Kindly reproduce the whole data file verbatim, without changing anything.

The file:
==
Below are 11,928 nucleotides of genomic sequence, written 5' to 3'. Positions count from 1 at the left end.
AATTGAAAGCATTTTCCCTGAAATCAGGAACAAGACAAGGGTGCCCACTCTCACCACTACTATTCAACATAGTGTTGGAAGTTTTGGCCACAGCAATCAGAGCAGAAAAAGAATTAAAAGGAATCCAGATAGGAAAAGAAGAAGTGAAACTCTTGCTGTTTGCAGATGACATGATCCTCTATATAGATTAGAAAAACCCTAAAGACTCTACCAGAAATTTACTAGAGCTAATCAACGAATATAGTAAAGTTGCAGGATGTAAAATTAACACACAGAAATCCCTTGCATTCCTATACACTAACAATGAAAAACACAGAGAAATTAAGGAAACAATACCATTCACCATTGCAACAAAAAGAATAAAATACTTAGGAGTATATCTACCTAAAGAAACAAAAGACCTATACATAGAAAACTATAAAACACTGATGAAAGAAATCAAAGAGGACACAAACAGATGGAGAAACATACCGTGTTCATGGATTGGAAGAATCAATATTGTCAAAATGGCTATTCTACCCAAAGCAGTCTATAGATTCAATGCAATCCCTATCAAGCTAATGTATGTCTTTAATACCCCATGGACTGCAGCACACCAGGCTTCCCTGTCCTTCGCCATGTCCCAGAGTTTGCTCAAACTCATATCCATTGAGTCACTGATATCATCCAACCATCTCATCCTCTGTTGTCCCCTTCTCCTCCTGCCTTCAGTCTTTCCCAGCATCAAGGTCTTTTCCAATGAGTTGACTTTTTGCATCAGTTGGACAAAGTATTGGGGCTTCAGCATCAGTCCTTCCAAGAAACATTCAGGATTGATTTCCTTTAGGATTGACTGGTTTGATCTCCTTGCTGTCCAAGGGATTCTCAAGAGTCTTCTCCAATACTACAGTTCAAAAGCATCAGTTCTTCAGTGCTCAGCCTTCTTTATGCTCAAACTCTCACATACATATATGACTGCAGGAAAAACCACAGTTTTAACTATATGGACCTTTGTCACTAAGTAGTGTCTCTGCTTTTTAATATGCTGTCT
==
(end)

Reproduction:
Below are 11,928 nucleotides of genomic sequence, written 5' to 3'. Positions count from 1 at the left end.
AATTGAAAGCATTTTCCCTGAAATCAGGAACAAGACAAGGGTGCCCACTCTCACCACTACTATTCAACATAGTGTTGGAAGTTTTGGCCACAGCAATCAGAGCAGAAAAAGAATTAAAAGGAATCCAGATAGGAAAAGAAGAAGTGAAACTCTTGCTGTTTGCAGATGACATGATCCTCTATATAGATTAGAAAAACCCTAAAGACTCTACCAGAAATTTACTAGAGCTAATCAACGAATATAGTAAAGTTGCAGGATGTAAAATTAACACACAGAAATCCCTTGCATTCCTATACACTAACAATGAAAAACACAGAGAAATTAAGGAAACAATACCATTCACCATTGCAACAAAAAGAATAAAATACTTAGGAGTATATCTACCTAAAGAAACAAAAGACCTATACATAGAAAACTATAAAACACTGATGAAAGAAATCAAAGAGGACACAAACAGATGGAGAAACATACCGTGTTCATGGATTGGAAGAATCAATATTGTCAAAATGGCTATTCTACCCAAAGCAGTCTATAGATTCAATGCAATCCCTATCAAGCTAATGTATGTCTTTAATACCCCATGGACTGCAGCACACCAGGCTTCCCTGTCCTTCGCCATGTCCCAGAGTTTGCTCAAACTCATATCCATTGAGTCACTGATATCATCCAACCATCTCATCCTCTGTTGTCCCCTTCTCCTCCTGCCTTCAGTCTTTCCCAGCATCAAGGTCTTTTCCAATGAGTTGACTTTTTGCATCAGTTGGACAAAGTATTGGGGCTTCAGCATCAGTCCTTCCAAGAAACATTCAGGATTGATTTCCTTTAGGATTGACTGGTTTGATCTCCTTGCTGTCCAAGGGATTCTCAAGAGTCTTCTCCAATACTACAGTTCAAAAGCATCAGTTCTTCAGTGCTCAGCCTTCTTTATGCTCAAACTCTCACATACATATATGACTGCAGGAAAAACCACAGTTTTAACTATATGGACCTTTGTCACTAAGTAGTGTCTCTGCTTTTTAATATGCTGTCT